Summary of Large-Scale RNA Synthesis Methods

May 16, 2023

RNA molecules are involved in almost all important cellular processes and pathogenesis of human diseases. The functional diversity of RNA comes from its structural richness, and despite being composed of only four nucleotides, RNA molecules exhibit a plethora of secondary and tertiary structures, which are essential for interaction with other RNAs and ligands (proteins, small metabolic Intramolecular and intermolecular contacts are crucial. To fully understand the function of RNA, it is necessary to define its spatial structure. Crystallography, NMR, and cryo-electron microscopy have had considerable success in determining the structures of biologically important RNA molecules. However, these powerful methods require a large number of samples. Despite their limitations, chemical synthesis and in vitro transcription are routinely used to obtain milligram quantities of RNA for structural studies, providing simple and efficient methods for large-scale production of homogeneous samples.


The structural study of RNA molecules begins with the design, synthesis, and purification of macromolecules. During this step, the purity and homogeneity of the sample is critical for successful crystallization and diffraction experiments. Another hurdle is the amount of material required for crystallization, often requiring milligrams of homogeneous RNA. Although many proven protocols exist, obtaining sufficient quantities of pure RNA is challenging. While chemical synthesis can produce large amounts of RNA, it is only applicable to relatively short RNA oligomers and requires a laboratory equipped with specific infrastructure (synthesizers, fume hoods, vacuum evaporators, etc.).


RNA can be obtained in three ways: purified from biological sources, chemically synthesized using solid-phase methods, or enzymatically synthesized by in vitro transcription. Isolation from cells is suitable for complex or large and abundant RNAs (ribosomes or tRNAs), resulting in native samples with all important post-transcriptional modifications. Shorter or smaller RNAs can be synthesized chemically or enzymatically. These methods are more general and better suited for structural studies of RNA molecules.


Chemical synthesis is suitable for relatively short oligomers (up to 40 nt). While yields of 99% can be achieved in a single extension cycle, the overall efficiency drops systematically with each cycle. For a 25 nt long oligomer, the synthesis was performed in approximately 79% overall yield, assuming an average single coupling efficiency of 99%. When the coupling efficiency drops to 97%, the overall yield is only around 48%. For the longer oligomers (50 nt), the overall yield was only 37%, even though the average performance of the individual couplings was 98%.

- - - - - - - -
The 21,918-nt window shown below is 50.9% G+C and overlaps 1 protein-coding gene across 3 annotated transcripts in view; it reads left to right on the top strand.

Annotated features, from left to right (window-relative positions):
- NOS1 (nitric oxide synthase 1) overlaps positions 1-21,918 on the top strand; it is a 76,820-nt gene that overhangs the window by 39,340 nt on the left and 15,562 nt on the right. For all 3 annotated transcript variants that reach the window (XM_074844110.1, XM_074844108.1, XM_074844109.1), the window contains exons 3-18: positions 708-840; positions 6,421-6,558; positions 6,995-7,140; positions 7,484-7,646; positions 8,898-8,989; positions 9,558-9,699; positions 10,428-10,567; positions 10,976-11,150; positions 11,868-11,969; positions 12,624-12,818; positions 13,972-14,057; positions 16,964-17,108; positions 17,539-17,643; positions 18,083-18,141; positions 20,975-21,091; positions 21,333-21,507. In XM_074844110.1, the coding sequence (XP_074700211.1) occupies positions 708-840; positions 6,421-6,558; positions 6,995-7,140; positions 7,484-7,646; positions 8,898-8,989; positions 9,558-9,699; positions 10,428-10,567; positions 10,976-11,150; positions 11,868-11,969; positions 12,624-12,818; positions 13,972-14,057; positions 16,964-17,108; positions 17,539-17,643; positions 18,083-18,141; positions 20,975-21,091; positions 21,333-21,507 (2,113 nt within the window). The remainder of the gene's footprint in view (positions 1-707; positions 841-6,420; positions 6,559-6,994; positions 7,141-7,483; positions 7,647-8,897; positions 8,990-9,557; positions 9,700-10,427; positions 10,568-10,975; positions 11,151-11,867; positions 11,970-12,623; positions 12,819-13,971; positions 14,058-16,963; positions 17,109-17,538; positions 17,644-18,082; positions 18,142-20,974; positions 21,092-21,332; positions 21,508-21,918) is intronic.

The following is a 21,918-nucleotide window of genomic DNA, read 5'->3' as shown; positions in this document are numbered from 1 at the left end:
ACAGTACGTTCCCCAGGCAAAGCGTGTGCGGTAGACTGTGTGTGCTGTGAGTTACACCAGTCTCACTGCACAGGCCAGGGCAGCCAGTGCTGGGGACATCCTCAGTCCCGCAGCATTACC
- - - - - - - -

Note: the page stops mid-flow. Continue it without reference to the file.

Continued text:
Therefore, chemical synthesis of longer RNAs is impractical unless other reasons, such as the introduction of modified nucleotides, are considered. In contrast to in vitro transcription, chemical modifications can be easily incorporated into the RNA strand during automated synthesis. If the oligomer is too long to be efficiently synthesized, two shorter strands of the modified RNA can be obtained separately and ligated using split ligation or T4 RNA ligase. Another advantage of chemical synthesis is that it is less restrictive and heterogeneous to the RNA sequence compared to in vitro transcription.


Chemical synthesis can prepare sufficient quantities of RNA up to 20 nucleotides. Longer (>40 nt) oligomers can be synthesized, but at much lower efficiency. Chemically synthesized RNAcan also be purchased from outside companies. However, since crystallization experiments often require testing a large number of different structures, the use of in-house synthesizers can significantly reduce RNA production costs. In vitro transcription is suitable for longer RNAs, but its main disadvantage is the non-specific activity of RNA polymerase that generates 3'-end heterogeneity. Homogenized samples can be obtained by cleavage at the 3' site of the RNA construct using ribozymes. 


RNA is involved in the regulation of nearly all aspects of cellular physiology. The structural richness of RNA molecules is not only explored in nature, but also adopted by humans in the construction of tools in molecular biology, biomedicine, and nanotechnology. Therefore, studying the three-dimensional structure of RNA is very important and is the key to understanding the RNA-function relationship. In recent years, many new methods for large-scale RNA synthesis have emerged, such as circular RNAs, and position-selectable markers for RNA and polymerase chain transcription. Although still under development, they demonstrate new avenues of research and have great potential to open up the field of RNA structure research.